In such a tumultuous time when the world seems so polarized with current politics and social issues, it may be time to re-watch Norman Lear’s ground breaking sitcom from the 1970’s “All in the Family”. While having a couple drinks at one of my favorite haunts tonight, we grabbed a box of Trivial Pursuit “Baby Boomers Edition” and started asking each other questions. When a question about All in the Family came up it got me thinking about our current world where we deal with issues like Brexit, a Donald Trump Presidency, abortion, the destruction of Native lands, Black Lives Matter, immigration, and refugees in a new digital age. It seems new and scary yet the same old broken record in a way.
Lear’s “Family” had it all. The angry father so set in his ways that he didn’t understand the youth of the day and their rebellious movements. His bleeding heart daughter with her “Meathead” husband and his liberal ideals. Not to mention his empathetic wife that while seeming meek, held them all together.
This show was so revolutionary no network would put it on by today’s standards! What was that?...oh they play it in re-runs on TV Land? Okay…I hear you, but that is hardly a major network that aired controversial content on a prime time schedule when television was comprised of basically THREE CHANNELS! It almost seems tame by today’s world so who cares right? See that’s the thing. This show tackled racism, bigotry, classism, war, homophobia, sexism, anti-Semitism, and even rape. It did all of this in the confines of a comedy that is brilliant, yet maddening. It told us we don’t have to be afraid of each other, because we are all humans after all. We just come from different lands, speak different languages, believe different things, and look different, but we are not that different.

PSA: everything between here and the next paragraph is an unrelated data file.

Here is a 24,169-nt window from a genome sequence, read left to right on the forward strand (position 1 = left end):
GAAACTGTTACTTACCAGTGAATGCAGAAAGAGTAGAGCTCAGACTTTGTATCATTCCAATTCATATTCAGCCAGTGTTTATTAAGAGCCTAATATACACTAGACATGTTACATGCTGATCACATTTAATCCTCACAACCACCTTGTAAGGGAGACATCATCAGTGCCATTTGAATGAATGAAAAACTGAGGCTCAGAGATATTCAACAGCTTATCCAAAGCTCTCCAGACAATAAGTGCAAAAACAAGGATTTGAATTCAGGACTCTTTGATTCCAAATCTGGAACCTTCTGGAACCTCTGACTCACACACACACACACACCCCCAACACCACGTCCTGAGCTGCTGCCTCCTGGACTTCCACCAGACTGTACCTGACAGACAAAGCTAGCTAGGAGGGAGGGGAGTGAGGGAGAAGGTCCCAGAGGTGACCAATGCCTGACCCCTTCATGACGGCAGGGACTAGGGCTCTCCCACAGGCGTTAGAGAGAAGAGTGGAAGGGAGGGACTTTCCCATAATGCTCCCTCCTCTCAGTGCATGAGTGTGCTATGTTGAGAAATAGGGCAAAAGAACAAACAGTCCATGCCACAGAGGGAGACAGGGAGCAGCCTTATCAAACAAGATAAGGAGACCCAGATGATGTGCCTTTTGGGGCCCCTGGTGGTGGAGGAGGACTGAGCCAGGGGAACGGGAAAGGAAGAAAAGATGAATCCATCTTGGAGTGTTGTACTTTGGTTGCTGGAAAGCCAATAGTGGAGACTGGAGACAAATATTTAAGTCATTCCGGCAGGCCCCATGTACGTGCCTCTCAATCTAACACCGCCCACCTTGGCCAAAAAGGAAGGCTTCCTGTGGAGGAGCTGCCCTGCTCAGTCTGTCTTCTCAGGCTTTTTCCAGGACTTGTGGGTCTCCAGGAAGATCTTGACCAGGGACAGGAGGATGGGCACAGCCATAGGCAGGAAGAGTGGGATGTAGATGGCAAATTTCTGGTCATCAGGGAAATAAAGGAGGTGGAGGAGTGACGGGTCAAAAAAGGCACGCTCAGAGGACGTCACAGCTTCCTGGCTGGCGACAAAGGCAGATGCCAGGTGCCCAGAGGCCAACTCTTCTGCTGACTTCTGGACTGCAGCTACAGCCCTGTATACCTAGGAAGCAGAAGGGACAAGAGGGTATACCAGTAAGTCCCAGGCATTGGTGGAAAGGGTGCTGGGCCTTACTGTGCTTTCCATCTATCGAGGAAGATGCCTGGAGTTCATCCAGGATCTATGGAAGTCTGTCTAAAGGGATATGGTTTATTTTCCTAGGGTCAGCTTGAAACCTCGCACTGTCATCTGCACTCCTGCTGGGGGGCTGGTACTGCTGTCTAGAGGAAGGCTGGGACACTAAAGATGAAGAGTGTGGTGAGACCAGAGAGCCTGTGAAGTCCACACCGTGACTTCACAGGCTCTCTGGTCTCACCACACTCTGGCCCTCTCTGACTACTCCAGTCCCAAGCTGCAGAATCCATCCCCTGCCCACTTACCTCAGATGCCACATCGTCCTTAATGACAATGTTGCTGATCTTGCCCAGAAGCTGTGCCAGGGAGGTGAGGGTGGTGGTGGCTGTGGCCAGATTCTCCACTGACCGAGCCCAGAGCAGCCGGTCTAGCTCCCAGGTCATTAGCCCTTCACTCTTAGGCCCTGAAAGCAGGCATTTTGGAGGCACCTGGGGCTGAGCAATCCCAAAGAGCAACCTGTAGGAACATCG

Archie Bunker learned these life lessons almost every week in the most brilliant and humorous way. Much like great novels of the past I fear if we don’t learn these lessons we are doomed to repeat his (our) mistakes.
Look I know this is just a TV comedy and maybe I’m waxing nostalgic, but in a time like now I feel this show is of upmost importance. From the opening “Those were the Days” till the ending credits you see the folly of a man so stuck in his ways, and is afraid of his world changing around him. The lesson hopefully is sometimes change can be good so let your guard down a little, and every once in a while we all need a good laugh.